Thursday, June 05, 2008

BIFF: Pang Nat Det (Punk Not Dead)

Given the political corruption of Indonesia’s political system and its traditional Islamic society, it is understandable how its younger generations, feeling repressed, would be so receptive to punk rock. Punk might be little more than a nostalgia trip in the West, but evidently Indonesia’s scene is thriving, which is why the long-in-the-tooth German punk band Cluster Bomb Unit periodically tours there. It is one such tour that Andreas Geiger follows in his documentary, Pang Nat Det (Punk Not Dead a.k.a. Punk im Dschungel), screening as part of the Brooklyn International Film Festival (trailer here).

Cluster Bomb Unit never really became huge, so do not be alarmed if you weren’t previously hip to them. Still, despite living quiet suburban and rural lives, they periodically get together for shows and tours. Before leaving Germany, they play a gig for a few hundred uninspired listeners. During the tour they play for thousands of Indonesians moshing and rioting in front of them, which explains why they come. It is not for the money. During the tour, they crash at local punk collectives and receive no upfront guarantees, but they get rockstar treatment, of a sort, from their loyal fans and friends.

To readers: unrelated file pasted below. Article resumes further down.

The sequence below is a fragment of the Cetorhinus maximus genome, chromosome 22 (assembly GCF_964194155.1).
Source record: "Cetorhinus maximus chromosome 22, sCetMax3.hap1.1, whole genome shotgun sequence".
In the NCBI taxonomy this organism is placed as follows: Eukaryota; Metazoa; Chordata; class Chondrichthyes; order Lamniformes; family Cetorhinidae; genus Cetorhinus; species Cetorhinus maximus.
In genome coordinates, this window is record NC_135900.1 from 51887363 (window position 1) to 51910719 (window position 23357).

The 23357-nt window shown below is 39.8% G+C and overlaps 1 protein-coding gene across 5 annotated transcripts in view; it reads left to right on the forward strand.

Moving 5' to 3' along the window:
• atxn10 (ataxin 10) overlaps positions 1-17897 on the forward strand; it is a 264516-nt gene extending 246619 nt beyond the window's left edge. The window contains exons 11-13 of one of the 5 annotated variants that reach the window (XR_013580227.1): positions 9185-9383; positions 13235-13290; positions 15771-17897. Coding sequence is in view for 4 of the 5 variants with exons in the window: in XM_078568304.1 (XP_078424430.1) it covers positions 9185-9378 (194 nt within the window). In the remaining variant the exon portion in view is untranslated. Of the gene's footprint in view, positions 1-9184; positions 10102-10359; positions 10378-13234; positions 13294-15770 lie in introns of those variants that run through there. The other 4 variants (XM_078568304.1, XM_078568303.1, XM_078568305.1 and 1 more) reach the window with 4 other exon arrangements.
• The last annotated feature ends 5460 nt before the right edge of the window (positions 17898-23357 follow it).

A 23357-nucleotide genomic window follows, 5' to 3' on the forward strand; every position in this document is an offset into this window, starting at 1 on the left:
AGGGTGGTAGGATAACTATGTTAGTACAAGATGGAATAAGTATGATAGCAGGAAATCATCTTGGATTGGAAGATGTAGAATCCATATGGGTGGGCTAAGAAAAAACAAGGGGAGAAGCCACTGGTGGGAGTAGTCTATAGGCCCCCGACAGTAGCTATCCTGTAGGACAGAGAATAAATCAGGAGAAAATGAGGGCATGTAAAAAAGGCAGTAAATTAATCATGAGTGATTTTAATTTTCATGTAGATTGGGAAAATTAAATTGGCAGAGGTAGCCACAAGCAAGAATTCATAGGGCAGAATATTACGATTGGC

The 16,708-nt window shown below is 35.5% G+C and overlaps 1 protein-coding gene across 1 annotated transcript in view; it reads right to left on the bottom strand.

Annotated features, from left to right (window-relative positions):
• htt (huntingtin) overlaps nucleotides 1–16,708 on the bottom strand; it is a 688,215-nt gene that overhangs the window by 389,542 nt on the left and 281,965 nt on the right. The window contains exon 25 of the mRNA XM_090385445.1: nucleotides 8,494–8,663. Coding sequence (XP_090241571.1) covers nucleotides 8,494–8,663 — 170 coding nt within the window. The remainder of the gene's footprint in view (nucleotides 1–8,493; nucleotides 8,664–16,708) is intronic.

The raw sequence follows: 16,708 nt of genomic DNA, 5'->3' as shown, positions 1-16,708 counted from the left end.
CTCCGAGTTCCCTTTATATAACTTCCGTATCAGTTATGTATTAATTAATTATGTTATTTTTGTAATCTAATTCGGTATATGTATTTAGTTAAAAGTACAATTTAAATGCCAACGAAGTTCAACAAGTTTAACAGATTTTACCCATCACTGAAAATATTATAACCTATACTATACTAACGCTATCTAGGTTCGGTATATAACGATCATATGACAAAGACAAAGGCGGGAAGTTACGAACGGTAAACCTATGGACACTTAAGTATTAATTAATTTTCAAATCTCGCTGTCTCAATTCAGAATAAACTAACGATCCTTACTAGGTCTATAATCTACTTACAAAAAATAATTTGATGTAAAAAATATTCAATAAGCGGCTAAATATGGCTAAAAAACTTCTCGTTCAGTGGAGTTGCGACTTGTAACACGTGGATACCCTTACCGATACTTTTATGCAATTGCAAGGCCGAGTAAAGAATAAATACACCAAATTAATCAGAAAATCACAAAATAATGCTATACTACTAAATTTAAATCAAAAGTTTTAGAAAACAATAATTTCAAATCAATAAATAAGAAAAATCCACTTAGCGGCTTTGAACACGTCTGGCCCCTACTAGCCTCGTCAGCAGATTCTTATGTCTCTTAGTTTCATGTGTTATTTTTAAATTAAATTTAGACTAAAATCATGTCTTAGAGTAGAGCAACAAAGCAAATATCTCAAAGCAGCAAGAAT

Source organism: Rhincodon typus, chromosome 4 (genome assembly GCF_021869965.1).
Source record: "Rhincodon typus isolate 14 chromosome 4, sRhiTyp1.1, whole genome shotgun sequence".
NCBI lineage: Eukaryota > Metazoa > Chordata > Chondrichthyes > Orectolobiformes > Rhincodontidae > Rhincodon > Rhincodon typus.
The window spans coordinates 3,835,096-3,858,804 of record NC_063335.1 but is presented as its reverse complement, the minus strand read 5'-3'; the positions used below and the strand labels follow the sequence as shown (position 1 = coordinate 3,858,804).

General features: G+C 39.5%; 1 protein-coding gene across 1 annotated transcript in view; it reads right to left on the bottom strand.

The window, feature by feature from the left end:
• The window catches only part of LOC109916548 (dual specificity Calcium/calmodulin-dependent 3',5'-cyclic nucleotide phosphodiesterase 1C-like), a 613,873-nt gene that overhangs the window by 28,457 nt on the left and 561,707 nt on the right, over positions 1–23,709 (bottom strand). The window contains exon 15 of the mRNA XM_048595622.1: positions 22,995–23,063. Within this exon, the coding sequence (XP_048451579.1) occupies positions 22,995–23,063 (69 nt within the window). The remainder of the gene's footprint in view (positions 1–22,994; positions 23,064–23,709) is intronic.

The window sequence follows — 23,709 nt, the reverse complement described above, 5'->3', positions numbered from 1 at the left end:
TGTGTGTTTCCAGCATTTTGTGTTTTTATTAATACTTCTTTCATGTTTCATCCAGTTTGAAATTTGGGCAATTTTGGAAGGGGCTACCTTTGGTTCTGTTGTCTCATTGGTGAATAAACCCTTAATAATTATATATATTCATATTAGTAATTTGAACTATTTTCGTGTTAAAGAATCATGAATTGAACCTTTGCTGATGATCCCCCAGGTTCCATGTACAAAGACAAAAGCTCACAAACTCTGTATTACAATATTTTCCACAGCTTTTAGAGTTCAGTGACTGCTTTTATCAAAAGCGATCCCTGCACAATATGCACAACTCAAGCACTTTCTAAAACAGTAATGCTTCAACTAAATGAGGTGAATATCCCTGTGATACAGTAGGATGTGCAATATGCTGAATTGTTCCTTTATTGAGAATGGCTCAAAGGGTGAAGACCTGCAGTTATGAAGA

We hear a whole lot of Cluster Bomb Unit in performance. If you are a German punk enthusiast, this is the film for you, but if you are not already a fan, their music might not win you over. In German, punk sounds even more severe, and translated for subtitles, their lyrics read like self-parody. However, the band members seem very down-to-earth and good-natured when interacting with Indonesian punks when off-stage. They also appear genuinely interested in all aspects of their host country’s culture, like guitarist Werner Nötzel, who buys some campy, but intriguing looking Indonesian pop on vinyl.

The initial set-up for Pang shows a lot of potential. Indeed, the visual images of big, grizzled German punks making their way through sleepy Indonesian villages are undeniably intriguing. Unfortunately, the film never really gets beyond the basic travelogue. Rather late in the film, Geiger does try to establish the local punks’ credentials as political activists, particularly as advocates of an anti-consumerist D-I-Y campaign. (Ironically though, the punks seem quite enterprising, coordinating ambitious tours for clueless European bands.)

Geiger also seems to want to position punks within the Indonesian mainstream, recording one punk’s Imam pronouncement that: “punks are good people.” It is great that he is so accepting, but one wonders what kind of responses Geiger would have received had he polled twenty or thirty more Imams.

It is definitely fascinating to see this Indonesian sub-culture based on western music survive and even thrive. It is also encouraging to see Cluster Bomb Unit can still bring it loud and rude, but once you have those points, you largely got the entire film. It screens again as part of BIFF on Saturday at the Brooklyn Lyceum.